What it Takes to Say “No”
The only place to get time for Quadrant II in the beginning is from Quadrants III and IV. You can’t ignore the urgent and important activities of Quadrant I, although it will shrink in size as you spend more time with prevention and preparation in Quadrant II. But the initial time for Quadrant II has come out of III and IV.
You have to be proactive to work on Quadrant II because Quadrant I and III work on you. To say “yes” to important Quadrant II priorities, you have to learn to say “no” to other activities, sometimes apparently urgent things.
you have to decide what your highest priorities are and have the courage — pleasantly, smiling, unapologetically — to say “no” to other things. And the way you do that is by having a bigger “yes” burning inside. The enemy of the “best” is often the “good.”
Keep in mind that you are always saying “no” to something. If it isn’t to the apparent, urgent things in your life, it is probably to the more fundamental, highly important things. Even when the urgent is good, the good can keep you from your best, keep you from your unique contributions, if you let it.
We say “yes” or “no” to things daily, usually many times a day. A center of correct principles and a focus on our personal mission empowers us with wisdom to make those judgments effectively.
Working with different groups, we tell them that the essence of effective time and life management is to organize and execute around balanced priorities. Now the question is: if you were to fault yourself in one of three areas, which would it be: (1) the inability to prioritize; (2) the inability or desire to organize around those priorities; or (3) the lack of discipline to execute around them, to stay with your priorities and organization?
Most people say their main fault is a lack of discipline. On deeper thought, we believe that is not the case. The basic problem is that their priorities have not become deeply planted in their hearts and minds. They haven’t really internalized lesson 3.
There are many people who recognize the value of Quadrant II activities in their lives, whether they identify them as such or not. And they attempt to give priority to those activities and integrate them into their lives through self-discipline alone. But without a principle center and a personal mission statement, they don’t have the necessary foundation to sustain their efforts. They’re working on the leaves, on the attitudes and the behaviors of discipline, without even thinking to examine the roots, the basic paradigms from which their natural attitudes and behaviors flow.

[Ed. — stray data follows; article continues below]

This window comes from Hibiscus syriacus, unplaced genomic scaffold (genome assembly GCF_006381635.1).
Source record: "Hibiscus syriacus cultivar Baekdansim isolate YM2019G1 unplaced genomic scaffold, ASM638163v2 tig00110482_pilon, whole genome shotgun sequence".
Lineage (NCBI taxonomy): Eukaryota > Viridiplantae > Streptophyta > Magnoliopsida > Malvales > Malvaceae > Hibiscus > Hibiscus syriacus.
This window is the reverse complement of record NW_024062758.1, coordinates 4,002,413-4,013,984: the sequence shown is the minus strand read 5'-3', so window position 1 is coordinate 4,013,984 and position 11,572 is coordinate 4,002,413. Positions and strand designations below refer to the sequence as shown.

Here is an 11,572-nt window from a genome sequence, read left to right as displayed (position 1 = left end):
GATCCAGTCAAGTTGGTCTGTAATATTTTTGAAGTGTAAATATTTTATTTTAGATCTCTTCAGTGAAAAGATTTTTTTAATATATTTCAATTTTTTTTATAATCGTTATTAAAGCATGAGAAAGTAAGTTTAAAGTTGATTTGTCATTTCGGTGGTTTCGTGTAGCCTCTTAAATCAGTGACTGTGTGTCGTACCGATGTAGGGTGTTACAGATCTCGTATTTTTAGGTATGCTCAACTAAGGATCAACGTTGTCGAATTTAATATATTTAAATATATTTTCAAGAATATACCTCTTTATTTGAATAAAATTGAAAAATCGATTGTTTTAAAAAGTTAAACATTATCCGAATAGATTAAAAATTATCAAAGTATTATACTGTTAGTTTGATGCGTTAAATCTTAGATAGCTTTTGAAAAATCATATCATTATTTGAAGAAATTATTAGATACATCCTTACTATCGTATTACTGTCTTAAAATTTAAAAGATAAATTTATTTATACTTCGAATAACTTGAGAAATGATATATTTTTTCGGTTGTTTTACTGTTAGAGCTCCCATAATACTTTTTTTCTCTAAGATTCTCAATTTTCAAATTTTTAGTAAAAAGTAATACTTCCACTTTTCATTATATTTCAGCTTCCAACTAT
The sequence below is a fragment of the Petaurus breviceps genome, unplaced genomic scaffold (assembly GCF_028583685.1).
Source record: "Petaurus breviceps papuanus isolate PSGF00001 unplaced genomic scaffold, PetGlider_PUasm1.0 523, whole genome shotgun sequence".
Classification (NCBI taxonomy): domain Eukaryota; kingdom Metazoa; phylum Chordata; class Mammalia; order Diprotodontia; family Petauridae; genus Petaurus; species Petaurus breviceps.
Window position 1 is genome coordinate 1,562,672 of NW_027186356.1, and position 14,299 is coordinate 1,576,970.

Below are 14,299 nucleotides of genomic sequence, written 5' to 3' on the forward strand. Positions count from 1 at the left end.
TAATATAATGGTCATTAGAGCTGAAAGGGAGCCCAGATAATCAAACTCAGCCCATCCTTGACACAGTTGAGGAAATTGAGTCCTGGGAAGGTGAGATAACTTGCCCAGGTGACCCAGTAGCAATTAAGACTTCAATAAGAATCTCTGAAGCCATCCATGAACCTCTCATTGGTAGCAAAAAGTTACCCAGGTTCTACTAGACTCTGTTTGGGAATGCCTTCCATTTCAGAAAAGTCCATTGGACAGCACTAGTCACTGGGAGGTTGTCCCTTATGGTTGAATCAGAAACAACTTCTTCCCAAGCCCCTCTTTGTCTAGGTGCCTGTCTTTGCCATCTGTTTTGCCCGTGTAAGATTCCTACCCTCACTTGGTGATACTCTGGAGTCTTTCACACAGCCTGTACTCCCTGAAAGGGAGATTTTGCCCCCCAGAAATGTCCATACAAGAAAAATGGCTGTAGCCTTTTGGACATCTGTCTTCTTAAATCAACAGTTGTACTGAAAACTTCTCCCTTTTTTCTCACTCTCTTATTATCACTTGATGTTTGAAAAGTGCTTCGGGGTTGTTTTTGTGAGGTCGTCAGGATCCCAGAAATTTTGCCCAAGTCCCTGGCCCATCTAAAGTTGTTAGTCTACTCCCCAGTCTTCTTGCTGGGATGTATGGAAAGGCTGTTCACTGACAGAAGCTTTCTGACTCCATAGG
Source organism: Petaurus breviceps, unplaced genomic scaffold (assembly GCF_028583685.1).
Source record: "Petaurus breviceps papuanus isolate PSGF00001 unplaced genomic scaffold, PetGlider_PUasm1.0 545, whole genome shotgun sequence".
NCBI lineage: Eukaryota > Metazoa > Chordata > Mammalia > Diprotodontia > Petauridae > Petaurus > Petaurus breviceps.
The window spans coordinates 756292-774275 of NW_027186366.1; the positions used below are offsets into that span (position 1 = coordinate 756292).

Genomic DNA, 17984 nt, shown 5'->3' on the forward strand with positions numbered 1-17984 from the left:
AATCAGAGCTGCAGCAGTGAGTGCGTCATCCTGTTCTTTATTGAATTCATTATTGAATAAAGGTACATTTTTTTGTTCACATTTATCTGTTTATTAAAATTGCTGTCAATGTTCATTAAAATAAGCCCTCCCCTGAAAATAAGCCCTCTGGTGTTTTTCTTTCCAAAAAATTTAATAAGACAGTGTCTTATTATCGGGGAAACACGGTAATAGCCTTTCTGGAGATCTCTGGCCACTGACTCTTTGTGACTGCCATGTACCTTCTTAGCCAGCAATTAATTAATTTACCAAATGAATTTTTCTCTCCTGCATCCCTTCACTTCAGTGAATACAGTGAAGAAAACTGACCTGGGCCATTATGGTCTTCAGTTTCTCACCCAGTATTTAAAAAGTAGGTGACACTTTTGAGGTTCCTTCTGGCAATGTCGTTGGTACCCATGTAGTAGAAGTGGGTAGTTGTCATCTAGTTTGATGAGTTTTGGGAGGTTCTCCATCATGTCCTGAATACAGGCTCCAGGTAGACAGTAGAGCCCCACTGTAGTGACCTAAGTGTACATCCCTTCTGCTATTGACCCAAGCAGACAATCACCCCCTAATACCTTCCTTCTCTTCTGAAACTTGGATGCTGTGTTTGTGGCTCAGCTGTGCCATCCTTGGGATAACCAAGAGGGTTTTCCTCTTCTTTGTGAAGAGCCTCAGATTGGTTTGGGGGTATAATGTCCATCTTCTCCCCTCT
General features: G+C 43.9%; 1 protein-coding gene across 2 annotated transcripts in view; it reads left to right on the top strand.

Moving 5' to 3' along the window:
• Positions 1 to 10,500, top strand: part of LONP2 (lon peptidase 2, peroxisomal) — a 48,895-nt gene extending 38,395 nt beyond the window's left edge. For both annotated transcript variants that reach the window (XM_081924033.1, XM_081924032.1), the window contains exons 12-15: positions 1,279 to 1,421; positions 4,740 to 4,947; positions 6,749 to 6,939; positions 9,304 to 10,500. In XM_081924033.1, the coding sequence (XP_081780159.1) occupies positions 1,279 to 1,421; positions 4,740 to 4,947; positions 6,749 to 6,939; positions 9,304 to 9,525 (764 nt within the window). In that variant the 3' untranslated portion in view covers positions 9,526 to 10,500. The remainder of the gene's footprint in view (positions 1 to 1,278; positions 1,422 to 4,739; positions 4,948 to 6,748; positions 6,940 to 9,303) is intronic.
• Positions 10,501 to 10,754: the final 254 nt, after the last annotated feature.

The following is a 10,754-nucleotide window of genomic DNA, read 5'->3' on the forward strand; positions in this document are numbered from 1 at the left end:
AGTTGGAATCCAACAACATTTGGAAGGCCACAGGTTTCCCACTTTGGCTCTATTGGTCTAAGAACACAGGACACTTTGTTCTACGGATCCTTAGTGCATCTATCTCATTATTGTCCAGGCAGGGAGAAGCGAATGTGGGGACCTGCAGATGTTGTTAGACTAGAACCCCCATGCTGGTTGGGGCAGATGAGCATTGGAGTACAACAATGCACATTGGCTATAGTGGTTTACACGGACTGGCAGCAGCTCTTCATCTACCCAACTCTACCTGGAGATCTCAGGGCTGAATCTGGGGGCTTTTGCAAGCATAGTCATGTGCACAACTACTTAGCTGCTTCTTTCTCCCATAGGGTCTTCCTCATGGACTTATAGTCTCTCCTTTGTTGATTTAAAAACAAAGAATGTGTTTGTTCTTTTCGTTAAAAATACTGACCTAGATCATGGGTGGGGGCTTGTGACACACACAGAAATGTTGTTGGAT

A Quadrant II focus is a paradigm that grows out of a principle center. If you are centered on your spouse, your money, your friends, your pleasure, or any extrinsic factor, you will keep getting thrown back into Quadrants I and III, reacting to the outside forces your life is centered on. Even if you’re centered on yourself, you’ll end up in I and II reacting to the impulse of the moment. Your independent will alone cannot effectively discipline you against your center.
In the words of the architectural maxim, form follows function. Likewise, management follows leadership. The way you spend your time is a result of the way you see your time and the way you really see your priorities. If your priorities grow out of a principle center and a personal mission, if they are deeply planted in your heart and in your mind, you will see Quadrant II as a natural, exciting place to invest your time.
It’s almost impossible to say, “no” to the popularity of Quadrant III or to the pleasure of escape to Quadrant IV if you don’t have a bigger “yes” burning inside. Only when you have the self-awareness to examine your program — and the imagination and conscience to create a new, unique, principle-centered program to which you can say “yes” — only then will you have sufficient independent will power to say “no,” with a genuine smile, to the unimportant.
Moving Into Quadrant II
If Quadrant II activities are clearly the heart of effective personal management — the “first things” we need to put first — then how do we organize and execute around those things.